While NBC has promised to air every Team USA game live on television during the tournament, they have not made that promise (i.e. this article that claims "nearly all") for the rest of the field. Make no mistake, the entire Olympics will air live online and on mobile apps -- it'll look something like this past summer's attempts -- but as far as on the traditional broadcast medium, no promises have been made.
Part of me wonders if not promising the entire hockey tournament -- which would likely feature games taking place no later than 8 a.m. ET -- is NBC playing coy, waiting for the NHL to commit to the games. There's no way a network with such an investment in hockey would mess around with a tournament featuring the best competition in the world by tape delaying games. They stand to gain nothing and would lose a ton of respect from hockey fans. I personally would be shocked if this happened, and think they're just hedging their bets in case, somehow, the NHL doesn't allow players to go to Sochi.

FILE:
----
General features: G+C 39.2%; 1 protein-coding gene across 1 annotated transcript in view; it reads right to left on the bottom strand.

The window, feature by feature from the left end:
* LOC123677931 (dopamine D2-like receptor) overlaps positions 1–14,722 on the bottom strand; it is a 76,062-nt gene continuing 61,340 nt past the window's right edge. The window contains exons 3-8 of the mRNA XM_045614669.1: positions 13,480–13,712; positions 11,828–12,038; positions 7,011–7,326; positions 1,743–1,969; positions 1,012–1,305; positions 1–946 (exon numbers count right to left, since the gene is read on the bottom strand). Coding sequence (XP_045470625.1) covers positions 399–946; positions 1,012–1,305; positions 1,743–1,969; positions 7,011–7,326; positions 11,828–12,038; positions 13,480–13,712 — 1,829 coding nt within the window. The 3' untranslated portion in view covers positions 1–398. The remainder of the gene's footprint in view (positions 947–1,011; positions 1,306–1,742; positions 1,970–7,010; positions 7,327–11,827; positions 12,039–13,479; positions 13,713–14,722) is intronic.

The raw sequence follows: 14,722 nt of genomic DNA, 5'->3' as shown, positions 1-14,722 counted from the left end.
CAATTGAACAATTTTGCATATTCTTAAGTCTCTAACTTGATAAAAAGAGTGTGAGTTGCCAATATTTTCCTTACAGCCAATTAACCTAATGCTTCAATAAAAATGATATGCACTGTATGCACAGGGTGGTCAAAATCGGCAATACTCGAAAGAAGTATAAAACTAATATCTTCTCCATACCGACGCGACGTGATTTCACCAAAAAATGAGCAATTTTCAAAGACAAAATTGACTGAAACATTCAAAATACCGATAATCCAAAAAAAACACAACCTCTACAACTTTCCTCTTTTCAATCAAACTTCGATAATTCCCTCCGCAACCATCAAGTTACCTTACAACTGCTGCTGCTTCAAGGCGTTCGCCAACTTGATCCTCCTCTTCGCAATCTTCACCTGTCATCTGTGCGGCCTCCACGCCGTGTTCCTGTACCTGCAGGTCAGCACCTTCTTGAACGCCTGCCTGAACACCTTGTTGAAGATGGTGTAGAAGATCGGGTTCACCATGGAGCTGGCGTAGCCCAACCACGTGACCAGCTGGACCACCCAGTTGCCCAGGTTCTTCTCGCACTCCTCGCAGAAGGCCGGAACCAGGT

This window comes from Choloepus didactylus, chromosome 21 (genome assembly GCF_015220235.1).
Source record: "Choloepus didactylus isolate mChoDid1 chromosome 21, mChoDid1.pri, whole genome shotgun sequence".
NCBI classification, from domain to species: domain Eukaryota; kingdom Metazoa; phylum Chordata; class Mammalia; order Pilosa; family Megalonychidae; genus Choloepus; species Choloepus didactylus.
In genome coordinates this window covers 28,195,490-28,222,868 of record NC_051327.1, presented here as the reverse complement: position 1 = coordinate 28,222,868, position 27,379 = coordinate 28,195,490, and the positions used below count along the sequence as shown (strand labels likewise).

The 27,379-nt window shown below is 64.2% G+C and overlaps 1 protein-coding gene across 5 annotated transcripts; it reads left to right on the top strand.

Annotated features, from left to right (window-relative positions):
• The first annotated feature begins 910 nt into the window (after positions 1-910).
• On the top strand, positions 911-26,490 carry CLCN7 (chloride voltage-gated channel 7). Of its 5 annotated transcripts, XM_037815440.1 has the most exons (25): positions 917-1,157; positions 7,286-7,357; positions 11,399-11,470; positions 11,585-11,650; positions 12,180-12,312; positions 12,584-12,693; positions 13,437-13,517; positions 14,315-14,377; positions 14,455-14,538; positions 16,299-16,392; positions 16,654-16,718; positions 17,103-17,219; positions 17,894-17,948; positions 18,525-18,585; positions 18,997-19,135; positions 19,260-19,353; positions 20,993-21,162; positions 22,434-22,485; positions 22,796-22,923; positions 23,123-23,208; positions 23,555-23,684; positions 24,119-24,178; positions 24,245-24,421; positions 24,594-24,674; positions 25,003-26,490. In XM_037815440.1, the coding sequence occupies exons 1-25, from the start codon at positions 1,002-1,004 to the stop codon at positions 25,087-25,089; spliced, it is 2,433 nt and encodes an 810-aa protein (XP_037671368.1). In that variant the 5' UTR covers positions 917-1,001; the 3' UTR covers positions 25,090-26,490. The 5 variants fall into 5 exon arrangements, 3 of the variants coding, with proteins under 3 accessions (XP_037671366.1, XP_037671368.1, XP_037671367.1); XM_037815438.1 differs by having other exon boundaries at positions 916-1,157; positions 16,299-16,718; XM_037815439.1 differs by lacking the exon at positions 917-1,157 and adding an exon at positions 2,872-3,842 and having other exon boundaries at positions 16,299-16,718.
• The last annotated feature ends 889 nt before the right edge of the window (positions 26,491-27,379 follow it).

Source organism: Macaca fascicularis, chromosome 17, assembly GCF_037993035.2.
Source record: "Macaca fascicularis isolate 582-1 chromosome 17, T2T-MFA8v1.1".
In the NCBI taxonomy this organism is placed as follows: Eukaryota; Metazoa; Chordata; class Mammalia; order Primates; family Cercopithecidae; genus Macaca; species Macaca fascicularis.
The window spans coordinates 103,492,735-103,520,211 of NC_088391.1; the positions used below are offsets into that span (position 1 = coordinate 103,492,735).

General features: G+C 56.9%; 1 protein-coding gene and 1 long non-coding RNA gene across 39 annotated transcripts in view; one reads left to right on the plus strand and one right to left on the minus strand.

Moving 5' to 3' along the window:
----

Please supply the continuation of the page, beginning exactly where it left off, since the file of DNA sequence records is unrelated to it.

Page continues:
Let's face it, though: NBC is the home of the Olympics. NBC is the home of the NHL, for a pretty, $2 billion penny. The NHL is probably going to Sochi.
Gary Bettman does have a point regarding the NHL's push back, though: the league deserves compensation for their participation. I don't think they necessarily deserve a substantial cut of the profits, but I totally agree with the sentiment that the league should have more TV leeway with the tournament.
How can that happen? NHL Network needs to be involved with the Olympics, somehow. Whether they're allowed to have a broadcast perch from somewhere in Sochi, or maybe given a live game or two (featuring two lower-profile teams, of course), or at the very least allowed to show some damn highlights, or even game replays. Can you imagine how much the NHL Network would rerun Olympic hockey, especially if the United States has success in 2014? I mean, they still show games from the 1996 World Cup every now and then!